Scott left me for two days and flew 10+ hours to help ferry the RV-1 to Alabama and return Roy to Hicks. He even managed to get some actual IFR time. None of that is even remotely fair, so Sunday was my day. It was looking to be a good day to practice two skills - an actual IMC IFR approach and crosswind landings.
We headed to the airport with winds 12 gusting to 18 right down the primary runway and a 1300 foot ceiling, thinking it would be a quiet morning for the tower. After filling up the tank since the last fuel load came from Louisiana, we waited several minutes at the hold short line for a Cherokee that had the same IFR practice plan that we did. We asked for the west initial approach point on the t-section, and were given the appropriate frequency. We were given takeoff clearance with an easterly heading - OK, no problem - other side of the t-section. As we rolled onto the runway, we were given a different departure frequency. Ah, hey guys, a bad time for that!
OK, we're off and in the clouds when we get "Two Two Charlie, please slow down to 150." There were two very confused pilots in the cockpit looking at each other with bewilderment. "Austin departure, Two Two Charlie is doing 135." A minute later, it finally dawns on us, the controller meant GROUND SPEED. So, we clarified with approach they meant ground speed, and I pulled the power back to put the ground speed around 150, but we had apparently closed the gap on the Cherokee too close for the controller's comfort. A few more vectors, and we were back on track and shortly on the runway. Pretty sure we had a green controller today.
Ground Speed - 174, with a 40 knot tailwind
Scott confirmed our IFR was cancelled and the tower confirmed we were squawking 1200. Check and check. Actual IMC accomplished, now let's attack some crosswind landings. The winds had increased winds 14 gusting to 20 from 160, so we asked the tower for laps on runway 11. By now, the tower is used to oddball requests coming out of our cockpit so they didn't miss a beat. It just isn't any fun to always use the runway most aligned with the skills. That is also a recipe for skills to atrophy. Neither of which is allowed in our household.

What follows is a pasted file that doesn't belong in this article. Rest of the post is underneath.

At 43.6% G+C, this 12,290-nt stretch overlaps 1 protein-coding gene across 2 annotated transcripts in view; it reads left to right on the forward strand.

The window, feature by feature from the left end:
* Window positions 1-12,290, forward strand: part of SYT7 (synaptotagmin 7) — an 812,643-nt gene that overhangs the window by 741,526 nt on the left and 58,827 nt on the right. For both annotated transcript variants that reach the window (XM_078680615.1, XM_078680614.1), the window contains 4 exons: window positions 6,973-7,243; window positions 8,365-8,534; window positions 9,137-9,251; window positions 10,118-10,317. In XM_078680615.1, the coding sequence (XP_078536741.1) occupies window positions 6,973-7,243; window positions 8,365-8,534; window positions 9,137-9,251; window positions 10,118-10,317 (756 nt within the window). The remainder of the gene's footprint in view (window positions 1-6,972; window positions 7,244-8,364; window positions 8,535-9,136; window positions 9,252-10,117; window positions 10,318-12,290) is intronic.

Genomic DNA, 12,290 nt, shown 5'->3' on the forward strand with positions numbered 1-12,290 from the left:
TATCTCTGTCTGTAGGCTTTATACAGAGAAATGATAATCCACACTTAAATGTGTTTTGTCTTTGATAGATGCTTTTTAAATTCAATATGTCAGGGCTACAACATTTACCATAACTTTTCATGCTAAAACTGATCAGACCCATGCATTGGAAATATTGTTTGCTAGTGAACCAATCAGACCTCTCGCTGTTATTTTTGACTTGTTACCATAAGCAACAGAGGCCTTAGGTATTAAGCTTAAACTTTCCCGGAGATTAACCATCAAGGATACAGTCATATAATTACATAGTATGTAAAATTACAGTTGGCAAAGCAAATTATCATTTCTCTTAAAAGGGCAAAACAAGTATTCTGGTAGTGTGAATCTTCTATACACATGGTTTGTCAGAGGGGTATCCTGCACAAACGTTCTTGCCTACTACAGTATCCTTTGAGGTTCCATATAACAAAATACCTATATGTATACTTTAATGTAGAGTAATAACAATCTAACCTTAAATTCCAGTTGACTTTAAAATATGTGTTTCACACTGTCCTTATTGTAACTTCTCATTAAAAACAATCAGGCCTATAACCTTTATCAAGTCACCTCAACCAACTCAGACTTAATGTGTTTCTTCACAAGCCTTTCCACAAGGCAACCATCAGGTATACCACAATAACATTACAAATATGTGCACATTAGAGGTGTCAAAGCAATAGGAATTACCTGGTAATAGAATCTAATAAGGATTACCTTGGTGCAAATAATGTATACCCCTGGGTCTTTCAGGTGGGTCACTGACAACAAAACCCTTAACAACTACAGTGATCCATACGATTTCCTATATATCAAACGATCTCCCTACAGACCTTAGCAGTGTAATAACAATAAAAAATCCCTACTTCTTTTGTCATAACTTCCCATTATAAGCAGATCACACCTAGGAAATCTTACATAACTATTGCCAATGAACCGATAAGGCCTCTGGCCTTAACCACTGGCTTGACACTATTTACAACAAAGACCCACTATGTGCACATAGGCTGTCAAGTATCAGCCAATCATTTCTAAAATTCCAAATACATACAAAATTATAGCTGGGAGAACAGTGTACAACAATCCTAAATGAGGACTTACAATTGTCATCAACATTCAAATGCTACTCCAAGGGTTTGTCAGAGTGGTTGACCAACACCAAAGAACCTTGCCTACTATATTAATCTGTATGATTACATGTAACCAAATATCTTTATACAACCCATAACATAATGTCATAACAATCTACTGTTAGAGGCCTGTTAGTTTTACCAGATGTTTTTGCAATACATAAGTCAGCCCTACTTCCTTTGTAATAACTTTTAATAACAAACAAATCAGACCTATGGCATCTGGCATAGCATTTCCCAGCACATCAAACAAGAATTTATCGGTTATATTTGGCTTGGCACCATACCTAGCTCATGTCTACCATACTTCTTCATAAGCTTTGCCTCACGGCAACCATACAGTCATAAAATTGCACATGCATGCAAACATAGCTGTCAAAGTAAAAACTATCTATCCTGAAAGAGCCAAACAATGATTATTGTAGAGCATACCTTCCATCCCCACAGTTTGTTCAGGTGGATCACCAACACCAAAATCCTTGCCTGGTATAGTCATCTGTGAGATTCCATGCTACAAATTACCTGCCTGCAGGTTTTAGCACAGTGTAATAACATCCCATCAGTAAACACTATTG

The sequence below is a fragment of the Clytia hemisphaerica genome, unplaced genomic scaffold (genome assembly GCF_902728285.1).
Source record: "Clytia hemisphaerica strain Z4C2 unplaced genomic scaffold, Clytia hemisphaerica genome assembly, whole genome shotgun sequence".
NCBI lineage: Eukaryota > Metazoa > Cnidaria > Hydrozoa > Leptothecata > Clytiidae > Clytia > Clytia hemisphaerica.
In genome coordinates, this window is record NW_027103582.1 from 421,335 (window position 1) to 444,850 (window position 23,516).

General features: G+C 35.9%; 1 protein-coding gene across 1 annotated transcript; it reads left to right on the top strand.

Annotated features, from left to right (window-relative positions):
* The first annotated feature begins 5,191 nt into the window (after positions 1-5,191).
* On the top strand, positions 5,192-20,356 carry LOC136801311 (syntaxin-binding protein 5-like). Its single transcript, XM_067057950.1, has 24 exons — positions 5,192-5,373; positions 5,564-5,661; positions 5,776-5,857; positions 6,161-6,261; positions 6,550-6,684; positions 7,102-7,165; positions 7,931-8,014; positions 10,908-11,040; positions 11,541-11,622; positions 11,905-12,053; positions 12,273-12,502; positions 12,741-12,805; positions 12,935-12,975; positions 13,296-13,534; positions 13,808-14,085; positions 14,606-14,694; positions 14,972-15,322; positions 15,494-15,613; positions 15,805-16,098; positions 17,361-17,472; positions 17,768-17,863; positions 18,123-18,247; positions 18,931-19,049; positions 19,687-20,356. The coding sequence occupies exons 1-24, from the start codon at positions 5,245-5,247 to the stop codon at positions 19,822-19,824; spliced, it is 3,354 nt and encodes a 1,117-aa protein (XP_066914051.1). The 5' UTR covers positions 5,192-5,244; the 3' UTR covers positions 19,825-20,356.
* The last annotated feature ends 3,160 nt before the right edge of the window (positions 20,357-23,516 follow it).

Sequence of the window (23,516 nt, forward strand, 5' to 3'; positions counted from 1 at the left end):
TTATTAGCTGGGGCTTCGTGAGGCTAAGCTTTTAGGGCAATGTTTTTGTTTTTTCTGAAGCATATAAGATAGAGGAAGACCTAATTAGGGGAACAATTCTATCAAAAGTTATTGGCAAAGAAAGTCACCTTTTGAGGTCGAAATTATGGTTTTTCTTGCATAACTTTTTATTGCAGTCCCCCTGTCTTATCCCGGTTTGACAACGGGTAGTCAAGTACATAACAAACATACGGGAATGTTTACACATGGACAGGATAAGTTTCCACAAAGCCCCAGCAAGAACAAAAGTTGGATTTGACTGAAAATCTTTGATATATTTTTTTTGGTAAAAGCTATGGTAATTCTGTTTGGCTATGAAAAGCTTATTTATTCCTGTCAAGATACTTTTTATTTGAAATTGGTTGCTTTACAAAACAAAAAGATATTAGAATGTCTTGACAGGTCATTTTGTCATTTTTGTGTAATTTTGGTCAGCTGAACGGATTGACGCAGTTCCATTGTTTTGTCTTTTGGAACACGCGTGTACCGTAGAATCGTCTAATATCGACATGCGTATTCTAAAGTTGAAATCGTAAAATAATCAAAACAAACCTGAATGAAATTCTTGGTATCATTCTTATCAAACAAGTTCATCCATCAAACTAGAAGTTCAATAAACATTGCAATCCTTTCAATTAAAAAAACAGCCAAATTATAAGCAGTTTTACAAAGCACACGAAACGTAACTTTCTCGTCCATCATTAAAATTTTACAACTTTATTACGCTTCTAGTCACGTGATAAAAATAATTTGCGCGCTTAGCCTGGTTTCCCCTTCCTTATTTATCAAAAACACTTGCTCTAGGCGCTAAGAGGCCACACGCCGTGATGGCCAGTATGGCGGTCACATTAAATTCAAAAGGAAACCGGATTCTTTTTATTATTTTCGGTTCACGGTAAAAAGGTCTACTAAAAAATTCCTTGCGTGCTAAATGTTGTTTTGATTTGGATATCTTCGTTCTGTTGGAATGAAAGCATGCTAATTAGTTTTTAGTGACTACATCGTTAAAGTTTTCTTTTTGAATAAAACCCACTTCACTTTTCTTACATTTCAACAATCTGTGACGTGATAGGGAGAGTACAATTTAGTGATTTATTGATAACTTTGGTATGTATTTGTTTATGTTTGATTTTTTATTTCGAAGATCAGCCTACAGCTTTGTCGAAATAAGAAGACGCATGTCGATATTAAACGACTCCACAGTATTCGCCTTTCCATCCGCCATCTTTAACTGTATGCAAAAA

The tower had a pretty steady stream of traffic coming in on the GPS approach we had just completed, so they kept us on the south side of runway 11. That worked great for us as we had a 30 knot tailwind on base, causing a lot of work to not overshoot the runway and a few discussions on stall spins on the base to final leg. They swung us around to the north side just once to put us over the top of an IFR flyer that was terminating with a low approach. They managed us crazy fools quite well.
If we had been in west Texas, I'm sure there would have been tumbleweeds cruising across the runway at 60 knots. It was certainly time to snug down the seatbelts, or the tops of our heads might have gotten very cozy with the canopy on several occassions. The runway is also lined with trees not nearly far enough away. Each time we'd hit the boundary from the tree layer to ground effect, it was common to see airspeed go up to 80 knots and then drop to 65 in no more than a second. Too bad we didn't have some wind tunnel fog - I bet we would have seen some impressive rotors coming off those trees.
As we continued to go in circles and trade landings, the tower got in on the fun and began reporting wind speeds on the ground and at the top of the tower. The tower cab is about 80 feet up and had winds regulary blowing 30 knots. I think they were having a good time, too. Scott is still much better at this, although his landings weren't the usual squeakers. I was pretty pleased I managed to get wheels down twice and no metal bent at any point. It's good to keep improving the skills and know I can get the plane down in sporty conditions even if the go-around button is utilized a couple times in the process. We managed 11 laps on runway 11. Certainly wasn't planned, but it's pretty amusing in hind sight. Skill check 2 - complete.
11 on 11
1.2 on the Hobbs felt like 3+. It was quite a workout. As we taxied back to the hangar, the controller asked us if we had pegged the fun meter. Yep - you betcha!